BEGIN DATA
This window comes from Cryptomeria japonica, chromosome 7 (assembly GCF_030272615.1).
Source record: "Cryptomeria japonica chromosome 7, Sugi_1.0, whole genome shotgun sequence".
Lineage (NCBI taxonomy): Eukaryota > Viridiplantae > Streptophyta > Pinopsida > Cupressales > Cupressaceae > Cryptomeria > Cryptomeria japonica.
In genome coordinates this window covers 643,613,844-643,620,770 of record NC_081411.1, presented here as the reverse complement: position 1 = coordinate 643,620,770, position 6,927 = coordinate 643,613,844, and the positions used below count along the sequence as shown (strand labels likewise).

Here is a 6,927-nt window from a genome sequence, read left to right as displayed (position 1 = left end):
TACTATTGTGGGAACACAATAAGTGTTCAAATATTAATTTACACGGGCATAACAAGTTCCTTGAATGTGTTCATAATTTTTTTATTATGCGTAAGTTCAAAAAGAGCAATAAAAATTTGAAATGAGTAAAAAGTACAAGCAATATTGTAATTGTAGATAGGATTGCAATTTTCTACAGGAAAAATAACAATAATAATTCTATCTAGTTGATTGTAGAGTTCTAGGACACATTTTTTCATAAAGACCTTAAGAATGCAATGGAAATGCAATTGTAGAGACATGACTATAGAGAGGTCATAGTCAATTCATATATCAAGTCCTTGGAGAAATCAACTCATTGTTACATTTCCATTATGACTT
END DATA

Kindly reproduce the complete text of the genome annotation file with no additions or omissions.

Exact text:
This window comes from Cryptomeria japonica, chromosome 7 (assembly GCF_030272615.1).
Source record: "Cryptomeria japonica chromosome 7, Sugi_1.0, whole genome shotgun sequence".
Lineage (NCBI taxonomy): Eukaryota > Viridiplantae > Streptophyta > Pinopsida > Cupressales > Cupressaceae > Cryptomeria > Cryptomeria japonica.
In genome coordinates this window covers 643,613,844-643,620,770 of record NC_081411.1, presented here as the reverse complement: position 1 = coordinate 643,620,770, position 6,927 = coordinate 643,613,844, and the positions used below count along the sequence as shown (strand labels likewise).

Here is a 6,927-nt window from a genome sequence, read left to right as displayed (position 1 = left end):
TACTATTGTGGGAACACAATAAGTGTTCAAATATTAATTTACACGGGCATAACAAGTTCCTTGAATGTGTTCATAATTTTTTTATTATGCGTAAGTTCAAAAAGAGCAATAAAAATTTGAAATGAGTAAAAAGTACAAGCAATATTGTAATTGTAGATAGGATTGCAATTTTCTACAGGAAAAATAACAATAATAATTCTATCTAGTTGATTGTAGAGTTCTAGGACACATTTTTTCATAAAGACCTTAAGAATGCAATGGAAATGCAATTGTAGAGACATGACTATAGAGAGGTCATAGTCAATTCATATATCAAGTCCTTGGAGAAATCAACTCATTGTTACATTTCCATTATGACTT